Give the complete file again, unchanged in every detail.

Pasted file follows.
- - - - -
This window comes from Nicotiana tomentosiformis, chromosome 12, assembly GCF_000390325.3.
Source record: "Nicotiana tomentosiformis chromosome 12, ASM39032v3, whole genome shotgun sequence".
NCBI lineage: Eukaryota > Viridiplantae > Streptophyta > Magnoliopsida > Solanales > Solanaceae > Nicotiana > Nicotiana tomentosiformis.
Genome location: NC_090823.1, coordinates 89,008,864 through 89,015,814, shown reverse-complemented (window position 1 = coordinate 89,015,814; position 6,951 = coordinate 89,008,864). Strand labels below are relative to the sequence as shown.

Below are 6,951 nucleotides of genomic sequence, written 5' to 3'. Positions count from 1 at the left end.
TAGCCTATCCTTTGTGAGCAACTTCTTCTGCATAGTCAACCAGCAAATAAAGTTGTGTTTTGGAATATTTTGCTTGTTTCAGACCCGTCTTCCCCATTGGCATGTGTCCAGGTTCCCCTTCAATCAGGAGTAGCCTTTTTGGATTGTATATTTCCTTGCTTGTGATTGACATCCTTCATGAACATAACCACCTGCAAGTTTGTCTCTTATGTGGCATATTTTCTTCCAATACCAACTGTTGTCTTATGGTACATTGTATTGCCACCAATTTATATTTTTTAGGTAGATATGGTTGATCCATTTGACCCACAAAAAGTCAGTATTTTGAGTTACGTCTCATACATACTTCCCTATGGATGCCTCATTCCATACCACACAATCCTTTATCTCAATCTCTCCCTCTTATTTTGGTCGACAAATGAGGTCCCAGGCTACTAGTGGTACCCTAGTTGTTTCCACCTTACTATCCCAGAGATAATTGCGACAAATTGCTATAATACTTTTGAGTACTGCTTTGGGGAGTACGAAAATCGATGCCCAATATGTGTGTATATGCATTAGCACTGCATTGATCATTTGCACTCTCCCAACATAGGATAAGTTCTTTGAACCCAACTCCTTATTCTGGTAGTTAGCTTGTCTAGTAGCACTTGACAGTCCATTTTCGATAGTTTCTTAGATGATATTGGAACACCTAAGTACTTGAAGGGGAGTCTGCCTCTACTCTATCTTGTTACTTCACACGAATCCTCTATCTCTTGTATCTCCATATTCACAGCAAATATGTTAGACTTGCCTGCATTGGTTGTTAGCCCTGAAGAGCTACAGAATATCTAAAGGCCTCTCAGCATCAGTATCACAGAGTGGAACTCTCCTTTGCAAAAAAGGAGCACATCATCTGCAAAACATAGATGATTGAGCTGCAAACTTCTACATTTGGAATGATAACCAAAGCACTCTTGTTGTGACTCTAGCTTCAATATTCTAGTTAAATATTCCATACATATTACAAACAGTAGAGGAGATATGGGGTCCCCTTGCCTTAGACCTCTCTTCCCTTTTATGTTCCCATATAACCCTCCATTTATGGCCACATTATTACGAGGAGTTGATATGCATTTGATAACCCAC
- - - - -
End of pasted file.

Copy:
This window comes from Nicotiana tomentosiformis, chromosome 12, assembly GCF_000390325.3.
Source record: "Nicotiana tomentosiformis chromosome 12, ASM39032v3, whole genome shotgun sequence".
NCBI lineage: Eukaryota > Viridiplantae > Streptophyta > Magnoliopsida > Solanales > Solanaceae > Nicotiana > Nicotiana tomentosiformis.
Genome location: NC_090823.1, coordinates 89,008,864 through 89,015,814, shown reverse-complemented (window position 1 = coordinate 89,015,814; position 6,951 = coordinate 89,008,864). Strand labels below are relative to the sequence as shown.

Below are 6,951 nucleotides of genomic sequence, written 5' to 3'. Positions count from 1 at the left end.
TAGCCTATCCTTTGTGAGCAACTTCTTCTGCATAGTCAACCAGCAAATAAAGTTGTGTTTTGGAATATTTTGCTTGTTTCAGACCCGTCTTCCCCATTGGCATGTGTCCAGGTTCCCCTTCAATCAGGAGTAGCCTTTTTGGATTGTATATTTCCTTGCTTGTGATTGACATCCTTCATGAACATAACCACCTGCAAGTTTGTCTCTTATGTGGCATATTTTCTTCCAATACCAACTGTTGTCTTATGGTACATTGTATTGCCACCAATTTATATTTTTTAGGTAGATATGGTTGATCCATTTGACCCACAAAAAGTCAGTATTTTGAGTTACGTCTCATACATACTTCCCTATGGATGCCTCATTCCATACCACACAATCCTTTATCTCAATCTCTCCCTCTTATTTTGGTCGACAAATGAGGTCCCAGGCTACTAGTGGTACCCTAGTTGTTTCCACCTTACTATCCCAGAGATAATTGCGACAAATTGCTATAATACTTTTGAGTACTGCTTTGGGGAGTACGAAAATCGATGCCCAATATGTGTGTATATGCATTAGCACTGCATTGATCATTTGCACTCTCCCAACATAGGATAAGTTCTTTGAACCCAACTCCTTATTCTGGTAGTTAGCTTGTCTAGTAGCACTTGACAGTCCATTTTCGATAGTTTCTTAGATGATATTGGAACACCTAAGTACTTGAAGGGGAGTCTGCCTCTACTCTATCTTGTTACTTCACACGAATCCTCTATCTCTTGTATCTCCATATTCACAGCAAATATGTTAGACTTGCCTGCATTGGTTGTTAGCCCTGAAGAGCTACAGAATATCTAAAGGCCTCTCAGCATCAGTATCACAGAGTGGAACTCTCCTTTGCAAAAAAGGAGCACATCATCTGCAAAACATAGATGATTGAGCTGCAAACTTCTACATTTGGAATGATAACCAAAGCACTCTTGTTGTGACTCTAGCTTCAATATTCTAGTTAAATATTCCATACATATTACAAACAGTAGAGGAGATATGGGGTCCCCTTGCCTTAGACCTCTCTTCCCTTTTATGTTCCCATATAACCCTCCATTTATGGCCACATTATTACGAGGAGTTGATATGCATTTGATAACCCAC